Some Current Projects
Generalized Functional Responses and Predator Diversity
Changes in predator diversity via extinction and invasion are increasingly widespread, often with dramatic ecological and socioeconomic consequences. Unfortunately, despite decades of research ecologists ability to predict how changes in predator diversity affects ecosystem function remains limited. We are engaged in NSF funded research focused on developing new theoretical, and statistical approaches that generalize predator functional responses to better predict predator diversity ecosystem function relationships.
Understanding ecological responses to climate change and sea level rise
Global climate change and other anthropogenic activities are having dramatic and accelerating impacts on habitats and the natural functioning of ecosystems globally. Because environmental change poses a threat to biodiversity in affected landscapes, understanding and predicting how species respond to rapid environmental changes is a sorely needed focal point for research. In general, it is assumed that as habitats change and become less suitable, organisms must either acclimate to the novel conditions, migrate/retreat to less affected habitats, adapt in situ, or be extirpated. We are interested in the ecological and evolutionary adaptive responses by species and ecosystems to changing habitat conditions.
Intraguild predation and host parasite dynamics
Parasites and pathogens are critical components of food webs. Parasites can account for more biomass than free-living species in some systems. Trophic interactions among host species are often paramount for parasite transmission and for regulating both the hosts and parasites population demographics. However, much of what we know about parasite transmission in complex communities focuses on single-host parasites with direct life cycles, or on a single life stage of parasites that use multiple hosts. We are investigating how intraguild predation (IGP) among hosts affects parasites whose life cycles involve multiple hosts in sequence.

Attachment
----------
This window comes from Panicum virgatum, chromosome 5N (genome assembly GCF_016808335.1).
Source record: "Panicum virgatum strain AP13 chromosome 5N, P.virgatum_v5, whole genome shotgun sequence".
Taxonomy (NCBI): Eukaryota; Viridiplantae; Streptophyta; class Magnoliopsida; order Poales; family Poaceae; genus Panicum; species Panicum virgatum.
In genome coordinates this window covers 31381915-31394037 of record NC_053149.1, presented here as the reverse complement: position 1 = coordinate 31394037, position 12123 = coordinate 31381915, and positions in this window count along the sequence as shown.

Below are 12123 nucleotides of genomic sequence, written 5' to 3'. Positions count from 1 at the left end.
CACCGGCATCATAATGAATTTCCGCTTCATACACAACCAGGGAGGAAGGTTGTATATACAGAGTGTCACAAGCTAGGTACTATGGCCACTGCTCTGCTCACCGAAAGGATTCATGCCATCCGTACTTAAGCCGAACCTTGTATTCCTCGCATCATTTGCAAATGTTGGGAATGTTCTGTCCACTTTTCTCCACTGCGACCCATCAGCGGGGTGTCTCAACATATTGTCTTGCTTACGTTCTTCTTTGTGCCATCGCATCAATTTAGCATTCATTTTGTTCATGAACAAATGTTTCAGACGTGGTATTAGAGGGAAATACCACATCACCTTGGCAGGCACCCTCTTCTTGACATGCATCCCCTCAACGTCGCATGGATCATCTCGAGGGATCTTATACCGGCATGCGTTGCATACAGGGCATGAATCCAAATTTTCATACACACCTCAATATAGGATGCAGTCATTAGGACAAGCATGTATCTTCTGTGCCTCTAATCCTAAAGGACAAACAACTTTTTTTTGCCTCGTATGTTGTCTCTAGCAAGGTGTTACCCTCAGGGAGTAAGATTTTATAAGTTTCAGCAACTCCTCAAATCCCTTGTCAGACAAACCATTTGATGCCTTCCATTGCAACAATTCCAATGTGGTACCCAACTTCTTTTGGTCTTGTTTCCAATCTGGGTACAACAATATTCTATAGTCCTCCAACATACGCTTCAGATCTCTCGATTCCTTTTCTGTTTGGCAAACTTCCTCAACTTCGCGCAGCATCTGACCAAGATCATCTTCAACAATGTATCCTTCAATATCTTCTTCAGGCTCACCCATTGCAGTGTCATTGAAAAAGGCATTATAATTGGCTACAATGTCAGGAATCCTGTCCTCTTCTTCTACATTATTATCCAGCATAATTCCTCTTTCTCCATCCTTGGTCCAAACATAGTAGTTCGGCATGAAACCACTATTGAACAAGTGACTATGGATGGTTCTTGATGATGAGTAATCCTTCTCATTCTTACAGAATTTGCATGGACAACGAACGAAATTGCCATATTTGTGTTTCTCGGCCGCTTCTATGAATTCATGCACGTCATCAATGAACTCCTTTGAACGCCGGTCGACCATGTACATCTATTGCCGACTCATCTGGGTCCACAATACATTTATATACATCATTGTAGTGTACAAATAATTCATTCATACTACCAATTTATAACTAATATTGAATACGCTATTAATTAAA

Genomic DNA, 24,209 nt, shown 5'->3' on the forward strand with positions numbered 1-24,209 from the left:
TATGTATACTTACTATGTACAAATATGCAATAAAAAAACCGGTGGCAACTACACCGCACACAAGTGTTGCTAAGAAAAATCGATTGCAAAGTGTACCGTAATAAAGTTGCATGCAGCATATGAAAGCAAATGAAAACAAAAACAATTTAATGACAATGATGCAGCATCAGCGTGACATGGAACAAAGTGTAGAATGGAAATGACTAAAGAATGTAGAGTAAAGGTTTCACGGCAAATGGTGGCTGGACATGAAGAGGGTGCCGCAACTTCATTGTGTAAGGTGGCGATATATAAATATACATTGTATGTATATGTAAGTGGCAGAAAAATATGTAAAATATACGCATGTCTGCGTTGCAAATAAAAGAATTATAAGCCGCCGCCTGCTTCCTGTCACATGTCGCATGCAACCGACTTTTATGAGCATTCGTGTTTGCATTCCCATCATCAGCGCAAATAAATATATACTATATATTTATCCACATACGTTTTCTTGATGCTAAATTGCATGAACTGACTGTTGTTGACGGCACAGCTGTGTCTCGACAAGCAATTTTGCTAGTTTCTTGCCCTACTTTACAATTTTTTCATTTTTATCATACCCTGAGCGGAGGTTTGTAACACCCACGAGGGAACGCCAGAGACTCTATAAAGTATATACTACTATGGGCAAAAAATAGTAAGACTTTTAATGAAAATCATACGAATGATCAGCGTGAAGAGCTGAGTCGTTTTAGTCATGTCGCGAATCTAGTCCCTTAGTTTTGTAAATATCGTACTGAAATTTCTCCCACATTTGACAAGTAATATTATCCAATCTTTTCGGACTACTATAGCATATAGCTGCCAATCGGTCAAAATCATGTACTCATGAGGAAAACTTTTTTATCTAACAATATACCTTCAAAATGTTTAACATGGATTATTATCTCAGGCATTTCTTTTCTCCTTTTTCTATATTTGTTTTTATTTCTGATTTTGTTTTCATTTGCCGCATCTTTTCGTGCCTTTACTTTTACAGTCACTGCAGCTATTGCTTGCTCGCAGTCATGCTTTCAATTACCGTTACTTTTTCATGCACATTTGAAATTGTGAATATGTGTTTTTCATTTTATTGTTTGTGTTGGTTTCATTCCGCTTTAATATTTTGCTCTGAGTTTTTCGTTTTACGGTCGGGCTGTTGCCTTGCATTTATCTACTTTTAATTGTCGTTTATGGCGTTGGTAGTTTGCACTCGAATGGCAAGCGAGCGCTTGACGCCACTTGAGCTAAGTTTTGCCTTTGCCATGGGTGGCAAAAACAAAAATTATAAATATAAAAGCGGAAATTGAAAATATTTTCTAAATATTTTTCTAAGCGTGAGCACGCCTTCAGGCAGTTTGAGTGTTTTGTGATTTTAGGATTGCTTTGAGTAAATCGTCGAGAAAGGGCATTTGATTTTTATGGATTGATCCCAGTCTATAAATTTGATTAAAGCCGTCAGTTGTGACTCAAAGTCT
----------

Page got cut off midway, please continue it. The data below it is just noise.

Effects of Plastic Pollution on Species Interactions in Coastal Food Webs
Plastic pollution is accumulating in our oceans, particularly in coastal habitats. Each plastic contains a unique cocktail of chemical additives, which gradually leach into the environment. Most of these chemical leachates are not well studied, but many have been shown to be bioactive, disrupting physiological functions or misinterpreted as chemical cues throughout an array of taxa. The resulting behavioral changes may have rippling effects in marine communities through ecological and trophic connections. We are investigating how bioactive leachates from plastic are impacting the behaviors and trophic interactions between octopuses and a variety of other benthic invertebrates in coastal food webs.